GBP/EUR 1.3809 (0.7243)
Unless you have been stuck on a desert island with a volleyball called Wilson you should be aware that this week is a pinnacle week for Greece and global market risk. We’ve been here before I hear you say, and you’re right, but the failure of both sides to come to a firm conclusion on this Greek drama means that we will likely be here once again, unless the worst case is realised and Greece leave the Eurozone. The can, at this stage, has been well and truly kicked and like German patience its aluminium cover is wearing thin. Last week’s walk out by the IMF was a further signal to Greek leaders that their creditors are not here to play games. While Greek Government rhetoric continues to say they are close to a deal, IMF/ECB/EU leaders comments suggest otherwise. Greek Finance Minister Varoufakis continues with his “Game Theory” approach, he believes that Greece is too systematically important to the Eurozone, perhaps not from a contribution standpoint but for the fact that a Grexit would signify a failure of the single currency union (in his view). The fact is, this is not a game. The future of Greece lies in its leaders hands and while many believe the drama has turned into a comedy, the end result could be a horror story.
Yesterday’s showdown in Brussels yielded little results. Whatever proposals Greece have brought to the tables have not been enough to satisfy its creditors, one area Greece appear to be resolute about not changing is pension reforms, they refuse to allow further cuts to be made, whereas is it apparent that creditors just do not see any progress being made with these cuts to pensions. There does still appear to be some amount of complacency in markets, perhaps because no one really can calculate what sort of impact a Grexit will have. Short term and long term implications are likely to be very different, and for a market looking to manage risk, range bound trading and consolidation is the best option. The single currency still remains relatively supported, however the longer this drags on the lower the single currency is likely to fall. Needless to say Greece is likely to dominate market activity this week, meaning overall risk trends will be key to currency movements. Any move higher in EURUSD will likely find selling pressure between 1.1350/ 1.1400, while 1.1050 should hold movements to the downside unless we see an all-out Greek rout.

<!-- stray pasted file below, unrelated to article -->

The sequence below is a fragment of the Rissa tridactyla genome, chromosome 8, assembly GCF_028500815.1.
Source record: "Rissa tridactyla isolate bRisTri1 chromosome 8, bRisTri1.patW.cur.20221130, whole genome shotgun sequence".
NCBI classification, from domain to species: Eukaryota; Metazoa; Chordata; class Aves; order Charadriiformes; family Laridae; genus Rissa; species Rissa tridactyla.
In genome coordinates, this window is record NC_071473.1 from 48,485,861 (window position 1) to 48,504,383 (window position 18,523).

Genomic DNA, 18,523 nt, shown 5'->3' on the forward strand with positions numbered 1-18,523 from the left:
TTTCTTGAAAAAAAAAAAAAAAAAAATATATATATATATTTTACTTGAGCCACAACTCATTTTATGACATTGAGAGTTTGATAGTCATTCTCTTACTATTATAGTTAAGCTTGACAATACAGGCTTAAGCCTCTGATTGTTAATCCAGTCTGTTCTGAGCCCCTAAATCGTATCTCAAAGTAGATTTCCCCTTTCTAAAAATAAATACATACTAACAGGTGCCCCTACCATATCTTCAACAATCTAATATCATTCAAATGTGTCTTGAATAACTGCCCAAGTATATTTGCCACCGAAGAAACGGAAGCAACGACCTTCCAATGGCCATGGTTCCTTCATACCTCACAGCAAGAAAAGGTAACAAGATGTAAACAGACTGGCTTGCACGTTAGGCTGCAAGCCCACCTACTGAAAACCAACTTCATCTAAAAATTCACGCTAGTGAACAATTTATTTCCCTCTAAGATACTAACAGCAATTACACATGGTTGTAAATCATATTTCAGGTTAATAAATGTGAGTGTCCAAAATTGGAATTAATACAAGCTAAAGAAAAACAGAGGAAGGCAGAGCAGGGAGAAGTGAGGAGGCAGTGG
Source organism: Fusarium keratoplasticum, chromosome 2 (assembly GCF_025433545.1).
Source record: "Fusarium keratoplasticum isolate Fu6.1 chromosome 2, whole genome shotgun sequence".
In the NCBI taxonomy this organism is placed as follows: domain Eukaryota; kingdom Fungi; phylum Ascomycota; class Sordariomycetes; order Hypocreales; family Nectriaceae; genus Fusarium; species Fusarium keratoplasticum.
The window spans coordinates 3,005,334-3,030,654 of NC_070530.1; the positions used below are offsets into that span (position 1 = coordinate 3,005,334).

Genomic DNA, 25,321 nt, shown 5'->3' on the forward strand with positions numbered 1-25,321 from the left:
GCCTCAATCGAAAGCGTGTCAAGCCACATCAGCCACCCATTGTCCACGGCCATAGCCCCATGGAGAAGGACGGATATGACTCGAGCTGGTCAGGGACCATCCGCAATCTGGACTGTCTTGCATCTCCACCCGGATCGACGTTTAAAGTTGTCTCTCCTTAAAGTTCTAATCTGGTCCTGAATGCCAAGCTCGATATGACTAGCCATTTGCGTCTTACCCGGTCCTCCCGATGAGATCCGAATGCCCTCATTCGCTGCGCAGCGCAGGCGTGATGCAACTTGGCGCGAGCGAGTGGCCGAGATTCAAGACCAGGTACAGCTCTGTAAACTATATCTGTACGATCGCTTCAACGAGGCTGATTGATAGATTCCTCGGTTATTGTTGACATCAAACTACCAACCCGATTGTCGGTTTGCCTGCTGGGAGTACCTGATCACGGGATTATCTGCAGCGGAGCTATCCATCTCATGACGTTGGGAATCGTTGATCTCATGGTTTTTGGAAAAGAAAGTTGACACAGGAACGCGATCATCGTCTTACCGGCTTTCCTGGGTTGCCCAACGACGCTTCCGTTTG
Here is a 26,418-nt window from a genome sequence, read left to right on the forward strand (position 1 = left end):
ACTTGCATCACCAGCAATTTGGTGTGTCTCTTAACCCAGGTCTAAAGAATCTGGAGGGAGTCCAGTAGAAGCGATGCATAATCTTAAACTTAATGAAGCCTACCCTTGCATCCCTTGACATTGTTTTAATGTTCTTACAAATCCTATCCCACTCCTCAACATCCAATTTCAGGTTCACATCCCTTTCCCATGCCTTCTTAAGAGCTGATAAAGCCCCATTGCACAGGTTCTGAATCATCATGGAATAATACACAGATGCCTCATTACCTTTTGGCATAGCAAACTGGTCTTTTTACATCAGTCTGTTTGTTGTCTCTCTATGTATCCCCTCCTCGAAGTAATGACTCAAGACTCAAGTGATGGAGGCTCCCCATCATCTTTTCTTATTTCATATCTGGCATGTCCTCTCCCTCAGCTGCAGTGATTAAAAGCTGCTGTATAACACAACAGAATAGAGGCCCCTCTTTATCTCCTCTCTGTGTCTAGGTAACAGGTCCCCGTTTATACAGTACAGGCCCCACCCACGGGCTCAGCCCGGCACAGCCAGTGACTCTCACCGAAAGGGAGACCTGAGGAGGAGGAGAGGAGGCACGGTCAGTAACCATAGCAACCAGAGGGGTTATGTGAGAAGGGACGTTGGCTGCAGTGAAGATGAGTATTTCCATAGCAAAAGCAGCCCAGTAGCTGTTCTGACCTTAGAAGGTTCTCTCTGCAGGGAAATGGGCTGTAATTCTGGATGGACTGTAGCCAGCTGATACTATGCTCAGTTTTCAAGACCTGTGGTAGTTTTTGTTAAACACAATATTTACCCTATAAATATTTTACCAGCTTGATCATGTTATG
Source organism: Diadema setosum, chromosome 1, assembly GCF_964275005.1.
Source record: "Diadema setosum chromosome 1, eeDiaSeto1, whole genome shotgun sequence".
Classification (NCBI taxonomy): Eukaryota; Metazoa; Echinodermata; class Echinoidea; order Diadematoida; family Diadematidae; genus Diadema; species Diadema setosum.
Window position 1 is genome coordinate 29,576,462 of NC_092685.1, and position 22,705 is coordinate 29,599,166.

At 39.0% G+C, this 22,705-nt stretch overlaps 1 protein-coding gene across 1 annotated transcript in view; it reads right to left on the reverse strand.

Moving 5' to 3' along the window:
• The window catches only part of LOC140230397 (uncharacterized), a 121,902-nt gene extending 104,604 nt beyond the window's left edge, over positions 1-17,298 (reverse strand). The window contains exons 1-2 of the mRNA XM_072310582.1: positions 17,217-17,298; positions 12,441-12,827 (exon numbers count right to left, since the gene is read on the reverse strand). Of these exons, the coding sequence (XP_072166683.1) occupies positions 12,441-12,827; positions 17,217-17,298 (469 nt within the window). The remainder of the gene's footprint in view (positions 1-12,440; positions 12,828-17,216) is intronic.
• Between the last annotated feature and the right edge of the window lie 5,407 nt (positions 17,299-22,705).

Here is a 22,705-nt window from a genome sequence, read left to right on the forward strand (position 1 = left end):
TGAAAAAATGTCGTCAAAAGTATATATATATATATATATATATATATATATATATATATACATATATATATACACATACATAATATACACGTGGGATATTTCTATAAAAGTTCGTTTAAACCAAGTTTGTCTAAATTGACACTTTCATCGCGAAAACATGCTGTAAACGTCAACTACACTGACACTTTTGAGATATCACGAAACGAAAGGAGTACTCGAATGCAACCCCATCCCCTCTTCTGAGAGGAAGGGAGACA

GBP was one of the stronger performers last week, data from the UK continues to be on the strong side (for the most part), last week we saw a stronger set of trade balance figures, far stronger industrial production data, a pick-up in NIESR GDP estimates and improved construction output. GBP advanced some 2.3% and 2.5% against USD and EUR respectively. The lack of mention of monetary policy in Chancellor Osbourne’s and Mark Carney’s Mansion House speech if anything, proved positive for GBP. Key to the pound’s outlook this week will be tomorrow’s release of CPI inflation data. Year on year inflation is expected to have risen to .1% from -.1%, this will confirm the BOE’s view that the drop in inflation was temporary and the reading would rise towards target throughout the rest of the year. Should this be confirmed we may well see interest rate expectations for the UK rise, and with that we would expect to see further GBP strength throughout the year. For today there is little major data and GBP movements will likely be dictated by counter currency flow. EURGBP has support just above .7200 with resistance to the topside side at .7260, a break below .7200 opens a drop towards .7150 area. GBPUSD remain in the top end of its June range, resistance to a move higher comes in just below 1.5600, while a break back below 1.5435 area will likely see further declines.
The outlook for the USD is all about rate hike expectations. It is the primary focus for USD and while the greenback may benefit from some risk aversion, dominant USD strength will only come once the market has confirmed the Feds intention to hike rates. We see the only real opportunity for the Fed to hike rates as coming in September, it is the last meeting with a scheduled press conference after it, the next is not until December and a rate hike in this December trading is improbable. This leaves all focus on US data throughout summer, for now data continues to point to a mixed pace recovery and certainly not supportive of any aggressive rate hikes but the Fed have been resolute that hikes will be gradual and limited, we may well see a token hike in September, perhaps .15%, to allow the Fed to set the tone for markets into 2016, without disrupting the apple cart too much. Manufacturing and Industrial Production data top today’s calendar, both are set to have improved through May and could well see the Greenback face support into the afternoon session.